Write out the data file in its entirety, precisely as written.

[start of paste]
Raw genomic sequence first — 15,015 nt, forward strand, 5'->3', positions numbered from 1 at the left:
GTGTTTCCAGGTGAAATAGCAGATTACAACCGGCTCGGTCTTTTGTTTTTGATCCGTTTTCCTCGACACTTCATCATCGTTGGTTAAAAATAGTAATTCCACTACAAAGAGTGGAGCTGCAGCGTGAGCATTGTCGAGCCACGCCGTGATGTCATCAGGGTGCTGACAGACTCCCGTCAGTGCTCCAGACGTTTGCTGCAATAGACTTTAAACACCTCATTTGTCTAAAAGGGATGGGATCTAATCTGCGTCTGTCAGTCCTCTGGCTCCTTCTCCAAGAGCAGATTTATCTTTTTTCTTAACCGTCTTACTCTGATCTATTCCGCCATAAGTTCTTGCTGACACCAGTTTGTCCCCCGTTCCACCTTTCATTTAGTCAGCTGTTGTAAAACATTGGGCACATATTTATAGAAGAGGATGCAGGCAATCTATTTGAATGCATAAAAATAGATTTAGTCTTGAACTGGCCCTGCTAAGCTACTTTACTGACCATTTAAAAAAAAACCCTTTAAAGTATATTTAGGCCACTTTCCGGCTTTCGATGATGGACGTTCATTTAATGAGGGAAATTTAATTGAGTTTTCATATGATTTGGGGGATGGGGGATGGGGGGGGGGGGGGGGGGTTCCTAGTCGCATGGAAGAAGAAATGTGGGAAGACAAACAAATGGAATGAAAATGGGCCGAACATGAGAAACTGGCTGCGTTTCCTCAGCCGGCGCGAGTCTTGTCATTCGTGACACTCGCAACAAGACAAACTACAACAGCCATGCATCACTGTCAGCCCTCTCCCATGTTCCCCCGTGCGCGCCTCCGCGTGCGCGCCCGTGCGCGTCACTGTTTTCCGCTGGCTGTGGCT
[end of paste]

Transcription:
Raw genomic sequence first — 15,015 nt, forward strand, 5'->3', positions numbered from 1 at the left:
GTGTTTCCAGGTGAAATAGCAGATTACAACCGGCTCGGTCTTTTGTTTTTGATCCGTTTTCCTCGACACTTCATCATCGTTGGTTAAAAATAGTAATTCCACTACAAAGAGTGGAGCTGCAGCGTGAGCATTGTCGAGCCACGCCGTGATGTCATCAGGGTGCTGACAGACTCCCGTCAGTGCTCCAGACGTTTGCTGCAATAGACTTTAAACACCTCATTTGTCTAAAAGGGATGGGATCTAATCTGCGTCTGTCAGTCCTCTGGCTCCTTCTCCAAGAGCAGATTTATCTTTTTTCTTAACCGTCTTACTCTGATCTATTCCGCCATAAGTTCTTGCTGACACCAGTTTGTCCCCCGTTCCACCTTTCATTTAGTCAGCTGTTGTAAAACATTGGGCACATATTTATAGAAGAGGATGCAGGCAATCTATTTGAATGCATAAAAATAGATTTAGTCTTGAACTGGCCCTGCTAAGCTACTTTACTGACCATTTAAAAAAAAACCCTTTAAAGTATATTTAGGCCACTTTCCGGCTTTCGATGATGGACGTTCATTTAATGAGGGAAATTTAATTGAGTTTTCATATGATTTGGGGGATGGGGGATGGGGGGGGGGGGGGGGGGTTCCTAGTCGCATGGAAGAAGAAATGTGGGAAGACAAACAAATGGAATGAAAATGGGCCGAACATGAGAAACTGGCTGCGTTTCCTCAGCCGGCGCGAGTCTTGTCATTCGTGACACTCGCAACAAGACAAACTACAACAGCCATGCATCACTGTCAGCCCTCTCCCATGTTCCCCCGTGCGCGCCTCCGCGTGCGCGCCCGTGCGCGTCACTGTTTTCCGCTGGCTGTGGCT